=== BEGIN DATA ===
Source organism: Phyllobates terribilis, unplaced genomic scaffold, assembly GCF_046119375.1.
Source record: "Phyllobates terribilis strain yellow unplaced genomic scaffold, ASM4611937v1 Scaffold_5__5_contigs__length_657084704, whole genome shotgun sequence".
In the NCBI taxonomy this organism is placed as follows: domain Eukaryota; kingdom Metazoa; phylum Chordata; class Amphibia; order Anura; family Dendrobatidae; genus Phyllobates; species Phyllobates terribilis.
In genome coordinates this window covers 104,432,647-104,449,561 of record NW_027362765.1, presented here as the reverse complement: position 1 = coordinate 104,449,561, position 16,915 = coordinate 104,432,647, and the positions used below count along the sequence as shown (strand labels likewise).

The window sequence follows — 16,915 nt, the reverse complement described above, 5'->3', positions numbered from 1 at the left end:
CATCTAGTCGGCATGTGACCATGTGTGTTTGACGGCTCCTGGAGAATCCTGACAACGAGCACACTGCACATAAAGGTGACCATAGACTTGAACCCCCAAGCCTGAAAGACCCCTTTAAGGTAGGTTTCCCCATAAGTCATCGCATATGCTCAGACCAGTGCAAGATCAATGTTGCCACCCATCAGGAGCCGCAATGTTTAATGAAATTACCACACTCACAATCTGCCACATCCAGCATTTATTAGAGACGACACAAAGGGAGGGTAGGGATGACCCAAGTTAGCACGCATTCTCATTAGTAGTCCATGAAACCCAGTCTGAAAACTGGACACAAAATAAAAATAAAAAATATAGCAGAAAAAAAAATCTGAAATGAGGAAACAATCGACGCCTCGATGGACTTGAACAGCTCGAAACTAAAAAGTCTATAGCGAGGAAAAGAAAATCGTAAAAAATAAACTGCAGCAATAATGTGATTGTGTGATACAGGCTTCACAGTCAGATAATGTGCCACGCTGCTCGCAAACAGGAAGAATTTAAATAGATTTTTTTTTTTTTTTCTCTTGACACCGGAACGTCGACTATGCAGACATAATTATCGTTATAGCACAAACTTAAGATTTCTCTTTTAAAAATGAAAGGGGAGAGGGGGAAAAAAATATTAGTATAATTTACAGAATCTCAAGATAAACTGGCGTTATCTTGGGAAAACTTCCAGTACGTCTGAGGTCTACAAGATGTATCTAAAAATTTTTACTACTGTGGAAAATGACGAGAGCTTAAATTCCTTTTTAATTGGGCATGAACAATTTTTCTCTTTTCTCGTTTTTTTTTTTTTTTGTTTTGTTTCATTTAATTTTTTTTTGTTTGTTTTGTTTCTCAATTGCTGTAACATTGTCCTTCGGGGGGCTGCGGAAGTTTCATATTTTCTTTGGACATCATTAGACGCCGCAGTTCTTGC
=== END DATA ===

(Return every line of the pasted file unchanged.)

Source organism: Phyllobates terribilis, unplaced genomic scaffold, assembly GCF_046119375.1.
Source record: "Phyllobates terribilis strain yellow unplaced genomic scaffold, ASM4611937v1 Scaffold_5__5_contigs__length_657084704, whole genome shotgun sequence".
In the NCBI taxonomy this organism is placed as follows: domain Eukaryota; kingdom Metazoa; phylum Chordata; class Amphibia; order Anura; family Dendrobatidae; genus Phyllobates; species Phyllobates terribilis.
In genome coordinates this window covers 104,432,647-104,449,561 of record NW_027362765.1, presented here as the reverse complement: position 1 = coordinate 104,449,561, position 16,915 = coordinate 104,432,647, and the positions used below count along the sequence as shown (strand labels likewise).

The window sequence follows — 16,915 nt, the reverse complement described above, 5'->3', positions numbered from 1 at the left end:
CATCTAGTCGGCATGTGACCATGTGTGTTTGACGGCTCCTGGAGAATCCTGACAACGAGCACACTGCACATAAAGGTGACCATAGACTTGAACCCCCAAGCCTGAAAGACCCCTTTAAGGTAGGTTTCCCCATAAGTCATCGCATATGCTCAGACCAGTGCAAGATCAATGTTGCCACCCATCAGGAGCCGCAATGTTTAATGAAATTACCACACTCACAATCTGCCACATCCAGCATTTATTAGAGACGACACAAAGGGAGGGTAGGGATGACCCAAGTTAGCACGCATTCTCATTAGTAGTCCATGAAACCCAGTCTGAAAACTGGACACAAAATAAAAATAAAAAATATAGCAGAAAAAAAAATCTGAAATGAGGAAACAATCGACGCCTCGATGGACTTGAACAGCTCGAAACTAAAAAGTCTATAGCGAGGAAAAGAAAATCGTAAAAAATAAACTGCAGCAATAATGTGATTGTGTGATACAGGCTTCACAGTCAGATAATGTGCCACGCTGCTCGCAAACAGGAAGAATTTAAATAGATTTTTTTTTTTTTTTCTCTTGACACCGGAACGTCGACTATGCAGACATAATTATCGTTATAGCACAAACTTAAGATTTCTCTTTTAAAAATGAAAGGGGAGAGGGGGAAAAAAATATTAGTATAATTTACAGAATCTCAAGATAAACTGGCGTTATCTTGGGAAAACTTCCAGTACGTCTGAGGTCTACAAGATGTATCTAAAAATTTTTACTACTGTGGAAAATGACGAGAGCTTAAATTCCTTTTTAATTGGGCATGAACAATTTTTCTCTTTTCTCGTTTTTTTTTTTTTTTGTTTTGTTTCATTTAATTTTTTTTTGTTTGTTTTGTTTCTCAATTGCTGTAACATTGTCCTTCGGGGGGCTGCGGAAGTTTCATATTTTCTTTGGACATCATTAGACGCCGCAGTTCTTGC